7 ideas for creating more diversity in your talent pipeline
A diversity problem is very much a business problem.
But what happens if many of the brightest and best just aren’t that into you? They take one look at your company and conclude “this isn’t the place for the likes of me”.
Or they make initial enquiries - but thanks to unconscious bias and some clumsy talent management, they don’t progress past the initial paper sift.
When it comes to revenue, gender-diverse companies are 15% more likely to outperform the market - and for ethnically-diverse companies, that figure rises to 35%.
So whether your talent acquisition is too shallow (too many candidates ruling themselves out) or too ‘leaky’ (objectively suitable applicants falling by the wayside), here are some ideas for fixing it…
Carry out a diversity audit
This avoids a quotas-for-quotas-sake approach. Instead, it involves looking at all areas of your company and identifying how diversity will make your business better.
Could increased diversity help you expand into new demographic or geographic markets? Might it shake things up in your sales department? Could it bring fresh ideas to product development?
With a positive audit, it can become so much easier to achieve buy-in for your diversity initiative. It also informs you which areas of your pipeline to prioritise.
You didn’t mean to build a staid, monochrome organisation - but unfortunately, that’s the impression you’re giving!
If this sounds familiar, there’s a lot to be said for encouraging your HR department to challenge their existing approach through professional development. Courses focusing on inclusive communication and avoiding bias traps can go a long way here.
In some professions, those firms that demonstrate a concrete commitment to inclusion are often entitled to official diversity charter recognition.
If this applies, look carefully at what it takes to achieve that benchmark - and aim for it. On achieving this public recognition, you are effectively setting out your diversity credentials to recruits - as well as to a more diverse client base.
Hardwire diversity into your employer brand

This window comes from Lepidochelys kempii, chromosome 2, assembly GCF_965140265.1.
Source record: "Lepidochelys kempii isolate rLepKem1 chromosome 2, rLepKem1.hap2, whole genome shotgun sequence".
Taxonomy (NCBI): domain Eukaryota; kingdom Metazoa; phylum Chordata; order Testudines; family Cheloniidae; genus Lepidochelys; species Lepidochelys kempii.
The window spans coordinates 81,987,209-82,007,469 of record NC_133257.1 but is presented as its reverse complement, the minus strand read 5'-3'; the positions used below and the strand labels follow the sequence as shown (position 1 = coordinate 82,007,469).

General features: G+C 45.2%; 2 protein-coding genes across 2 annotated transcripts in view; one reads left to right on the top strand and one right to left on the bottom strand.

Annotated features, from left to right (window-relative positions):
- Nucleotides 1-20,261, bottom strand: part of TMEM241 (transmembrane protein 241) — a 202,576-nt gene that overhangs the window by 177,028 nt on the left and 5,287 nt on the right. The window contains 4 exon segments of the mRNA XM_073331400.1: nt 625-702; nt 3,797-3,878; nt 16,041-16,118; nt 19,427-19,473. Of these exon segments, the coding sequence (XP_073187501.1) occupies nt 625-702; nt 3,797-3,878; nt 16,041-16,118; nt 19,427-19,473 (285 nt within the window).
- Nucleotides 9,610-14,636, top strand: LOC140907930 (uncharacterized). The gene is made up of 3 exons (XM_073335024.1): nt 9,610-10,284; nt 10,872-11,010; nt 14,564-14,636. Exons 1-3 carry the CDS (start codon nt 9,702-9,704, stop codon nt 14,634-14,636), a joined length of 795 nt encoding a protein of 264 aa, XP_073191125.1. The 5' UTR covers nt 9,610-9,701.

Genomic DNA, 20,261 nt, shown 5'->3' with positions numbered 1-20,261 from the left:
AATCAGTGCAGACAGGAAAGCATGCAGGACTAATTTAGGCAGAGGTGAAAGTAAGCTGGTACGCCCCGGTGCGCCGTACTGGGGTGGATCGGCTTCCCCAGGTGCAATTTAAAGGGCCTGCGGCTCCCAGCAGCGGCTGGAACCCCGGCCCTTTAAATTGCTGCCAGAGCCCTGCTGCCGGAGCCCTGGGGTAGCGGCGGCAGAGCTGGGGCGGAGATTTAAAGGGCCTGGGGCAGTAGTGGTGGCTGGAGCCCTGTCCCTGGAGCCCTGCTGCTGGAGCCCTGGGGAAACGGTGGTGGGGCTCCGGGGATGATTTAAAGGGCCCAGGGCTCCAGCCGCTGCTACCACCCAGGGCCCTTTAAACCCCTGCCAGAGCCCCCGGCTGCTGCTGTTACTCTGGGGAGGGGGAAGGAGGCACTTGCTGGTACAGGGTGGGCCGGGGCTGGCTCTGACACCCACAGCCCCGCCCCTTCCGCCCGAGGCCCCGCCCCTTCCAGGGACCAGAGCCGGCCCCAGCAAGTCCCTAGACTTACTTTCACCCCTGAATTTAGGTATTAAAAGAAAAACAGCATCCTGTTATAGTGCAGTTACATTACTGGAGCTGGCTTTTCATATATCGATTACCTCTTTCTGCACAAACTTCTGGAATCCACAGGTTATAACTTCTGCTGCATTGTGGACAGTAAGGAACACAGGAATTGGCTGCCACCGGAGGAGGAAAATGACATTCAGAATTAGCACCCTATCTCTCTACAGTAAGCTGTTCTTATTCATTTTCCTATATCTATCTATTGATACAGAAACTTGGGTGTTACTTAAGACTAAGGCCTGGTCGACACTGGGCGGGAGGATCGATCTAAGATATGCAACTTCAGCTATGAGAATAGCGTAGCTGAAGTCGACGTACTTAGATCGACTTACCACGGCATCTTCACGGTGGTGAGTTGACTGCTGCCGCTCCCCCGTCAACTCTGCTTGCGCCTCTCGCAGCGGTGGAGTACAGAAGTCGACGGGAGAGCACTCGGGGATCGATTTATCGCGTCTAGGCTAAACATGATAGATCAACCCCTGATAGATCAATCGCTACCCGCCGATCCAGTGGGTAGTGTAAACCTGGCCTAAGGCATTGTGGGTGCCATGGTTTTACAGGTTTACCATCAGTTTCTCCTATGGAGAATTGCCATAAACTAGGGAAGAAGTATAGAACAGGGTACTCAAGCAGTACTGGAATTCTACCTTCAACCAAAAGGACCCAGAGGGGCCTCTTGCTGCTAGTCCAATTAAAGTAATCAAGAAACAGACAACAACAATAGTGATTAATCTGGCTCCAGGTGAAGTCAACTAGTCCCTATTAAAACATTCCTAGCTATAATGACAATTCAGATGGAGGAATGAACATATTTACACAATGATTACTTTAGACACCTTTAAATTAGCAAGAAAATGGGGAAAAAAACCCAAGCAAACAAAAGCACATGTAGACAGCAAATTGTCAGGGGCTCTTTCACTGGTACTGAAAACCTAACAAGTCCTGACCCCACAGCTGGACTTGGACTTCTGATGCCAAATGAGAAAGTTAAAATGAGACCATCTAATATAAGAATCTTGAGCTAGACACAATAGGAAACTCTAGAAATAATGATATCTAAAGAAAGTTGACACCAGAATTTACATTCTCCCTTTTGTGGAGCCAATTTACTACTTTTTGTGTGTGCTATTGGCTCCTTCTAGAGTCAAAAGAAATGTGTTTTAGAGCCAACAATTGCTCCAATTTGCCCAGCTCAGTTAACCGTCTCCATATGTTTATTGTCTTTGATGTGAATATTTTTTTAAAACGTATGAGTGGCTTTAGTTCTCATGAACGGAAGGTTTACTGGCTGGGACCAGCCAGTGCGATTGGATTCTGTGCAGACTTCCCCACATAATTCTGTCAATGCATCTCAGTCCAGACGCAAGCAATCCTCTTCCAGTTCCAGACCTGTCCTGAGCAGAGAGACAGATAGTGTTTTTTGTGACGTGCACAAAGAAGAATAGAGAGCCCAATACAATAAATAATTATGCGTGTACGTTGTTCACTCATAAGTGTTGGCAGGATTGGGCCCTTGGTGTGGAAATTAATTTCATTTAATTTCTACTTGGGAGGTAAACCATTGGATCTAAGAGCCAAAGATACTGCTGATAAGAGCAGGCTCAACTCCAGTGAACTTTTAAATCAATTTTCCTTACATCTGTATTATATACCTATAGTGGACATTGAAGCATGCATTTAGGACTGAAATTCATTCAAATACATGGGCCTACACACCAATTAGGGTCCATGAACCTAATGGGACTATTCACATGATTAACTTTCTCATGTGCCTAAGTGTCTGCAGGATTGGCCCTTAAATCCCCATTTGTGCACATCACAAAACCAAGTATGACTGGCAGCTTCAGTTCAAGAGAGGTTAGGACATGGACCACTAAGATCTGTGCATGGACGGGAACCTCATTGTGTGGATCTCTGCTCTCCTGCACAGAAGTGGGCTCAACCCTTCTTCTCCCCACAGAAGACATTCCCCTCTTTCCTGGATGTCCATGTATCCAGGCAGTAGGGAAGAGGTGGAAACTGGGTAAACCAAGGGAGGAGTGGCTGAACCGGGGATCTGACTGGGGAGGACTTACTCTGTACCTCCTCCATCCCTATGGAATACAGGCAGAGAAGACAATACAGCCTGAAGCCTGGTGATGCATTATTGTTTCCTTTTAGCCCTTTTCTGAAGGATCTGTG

“This is where talented individuals fit in - and it’s where they achieve their career goals”. This is the type of picture you want to paint through your employer branding efforts. So look at whether that picture could be a little more inclusive…
Employee case studies are a good example; career progression information and insider insights from some of your existing star performers. Where possible, make sure underrepresented groups have a definite presence here.
Watch your language
We recently looked at a range of recent recruitment innovations rolled out by pharma giant Johnson & Johnson. Among these was the use of an AI tool to weed out insensitive language in job applications.
From social posts through to job applications, it’s worth having guidelines on this to be followed by all content creators (examples include gender-sensitive pronouns and careless assumptions). Your brand portal is the ideal depository for these guidelines.
If you use a sourcing platform, consider configuring it to enable anonymous candidate selection based on core skills and experience alone. This avoids the situation where recruiters get “a good feeling” about certain candidates for nebulous (and de facto subconsciously biased) reasons.
In the UK, Deloitte takes on around 1,500 graduates a year. The company simply cannot afford to restrict its talent pipeline to a tiny pool of people. So it has a policy of school and university-blind interviewing, whereby the interviewer doesn’t find out where the candidate was educated until after an offer is made.
By advertising this policy, Deloitte sends out the message that “everyone can thrive here”: just what you need to avoid self-deselection by minority candidates.
Diversity as a mindset
LinkedIn’s 2018 Global Recruiting Trends roundup provides further evidence in favour of more action to increase diversity.
While 78% of companies prioritise diversity to improve culture, 62% do it for a more fundamental business reason: they recognise that it boosts financial performance. Diverse teams are more engaged, more innovative and, crucially, more productive: in other words, the business case for diversity is hard to ignore.
The use of inclusive language, empowering employees to tell their stories and the use of employee support groups: according to LinkedIn, these are all in the mix as tactics most commonly deployed by diversity ‘winners’.